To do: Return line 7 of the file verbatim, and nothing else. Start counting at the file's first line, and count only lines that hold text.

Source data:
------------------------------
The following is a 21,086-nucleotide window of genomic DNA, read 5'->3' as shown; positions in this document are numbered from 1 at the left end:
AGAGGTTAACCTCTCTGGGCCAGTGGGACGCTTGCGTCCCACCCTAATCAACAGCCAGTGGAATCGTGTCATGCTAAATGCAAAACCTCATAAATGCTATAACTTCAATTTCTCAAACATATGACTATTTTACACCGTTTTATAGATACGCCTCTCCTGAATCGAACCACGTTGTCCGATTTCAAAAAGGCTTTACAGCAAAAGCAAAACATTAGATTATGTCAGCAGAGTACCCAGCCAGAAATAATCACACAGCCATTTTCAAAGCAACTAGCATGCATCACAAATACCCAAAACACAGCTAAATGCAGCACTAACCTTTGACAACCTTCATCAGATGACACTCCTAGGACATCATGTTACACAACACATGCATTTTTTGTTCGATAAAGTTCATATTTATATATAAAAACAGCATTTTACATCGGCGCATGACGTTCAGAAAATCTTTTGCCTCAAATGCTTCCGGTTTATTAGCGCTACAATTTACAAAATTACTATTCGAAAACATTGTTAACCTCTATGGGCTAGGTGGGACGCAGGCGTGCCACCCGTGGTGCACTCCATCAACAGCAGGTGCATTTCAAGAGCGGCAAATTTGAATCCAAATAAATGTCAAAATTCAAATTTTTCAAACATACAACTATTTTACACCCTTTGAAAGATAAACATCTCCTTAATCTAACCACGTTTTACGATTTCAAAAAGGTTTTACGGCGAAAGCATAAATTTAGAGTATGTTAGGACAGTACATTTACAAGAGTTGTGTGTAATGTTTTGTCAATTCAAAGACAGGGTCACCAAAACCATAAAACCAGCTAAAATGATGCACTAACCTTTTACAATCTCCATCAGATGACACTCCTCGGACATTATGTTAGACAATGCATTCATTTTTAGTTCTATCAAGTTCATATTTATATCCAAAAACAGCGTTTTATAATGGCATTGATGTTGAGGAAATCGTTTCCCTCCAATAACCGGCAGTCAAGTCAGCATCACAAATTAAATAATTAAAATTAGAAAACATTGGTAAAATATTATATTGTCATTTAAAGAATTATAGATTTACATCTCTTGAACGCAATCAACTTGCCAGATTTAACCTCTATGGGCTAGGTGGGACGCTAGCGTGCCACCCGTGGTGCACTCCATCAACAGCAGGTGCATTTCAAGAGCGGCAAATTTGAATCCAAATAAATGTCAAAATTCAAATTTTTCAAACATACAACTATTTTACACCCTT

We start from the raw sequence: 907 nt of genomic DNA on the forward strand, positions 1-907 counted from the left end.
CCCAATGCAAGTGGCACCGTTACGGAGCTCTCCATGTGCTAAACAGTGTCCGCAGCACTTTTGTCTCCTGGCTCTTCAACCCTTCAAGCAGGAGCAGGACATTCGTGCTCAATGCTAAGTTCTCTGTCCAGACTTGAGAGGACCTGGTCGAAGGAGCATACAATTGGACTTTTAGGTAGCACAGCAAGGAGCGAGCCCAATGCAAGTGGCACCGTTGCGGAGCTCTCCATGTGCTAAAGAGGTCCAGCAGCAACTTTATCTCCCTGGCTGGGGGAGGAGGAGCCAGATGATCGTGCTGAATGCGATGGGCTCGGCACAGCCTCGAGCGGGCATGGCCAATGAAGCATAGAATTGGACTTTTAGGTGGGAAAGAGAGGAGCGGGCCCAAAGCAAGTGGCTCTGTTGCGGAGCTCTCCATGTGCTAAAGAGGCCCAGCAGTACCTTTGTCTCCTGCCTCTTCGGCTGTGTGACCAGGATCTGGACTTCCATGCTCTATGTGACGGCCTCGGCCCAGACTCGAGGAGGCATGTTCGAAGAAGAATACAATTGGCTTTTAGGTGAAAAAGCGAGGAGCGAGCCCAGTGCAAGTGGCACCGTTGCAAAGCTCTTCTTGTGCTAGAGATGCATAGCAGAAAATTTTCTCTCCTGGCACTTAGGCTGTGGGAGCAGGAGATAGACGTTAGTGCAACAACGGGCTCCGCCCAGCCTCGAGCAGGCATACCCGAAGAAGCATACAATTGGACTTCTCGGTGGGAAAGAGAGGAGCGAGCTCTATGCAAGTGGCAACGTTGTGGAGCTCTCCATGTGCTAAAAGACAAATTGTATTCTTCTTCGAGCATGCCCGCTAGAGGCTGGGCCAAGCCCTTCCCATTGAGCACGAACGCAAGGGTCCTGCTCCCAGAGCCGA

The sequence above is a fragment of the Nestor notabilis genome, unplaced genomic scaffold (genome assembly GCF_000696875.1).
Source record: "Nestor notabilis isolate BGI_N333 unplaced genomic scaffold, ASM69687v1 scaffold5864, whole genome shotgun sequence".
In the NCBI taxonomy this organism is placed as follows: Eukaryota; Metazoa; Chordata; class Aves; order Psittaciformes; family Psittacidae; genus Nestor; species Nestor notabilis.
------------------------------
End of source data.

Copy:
In the NCBI taxonomy this organism is placed as follows: Eukaryota; Metazoa; Chordata; class Aves; order Psittaciformes; family Psittacidae; genus Nestor; species Nestor notabilis.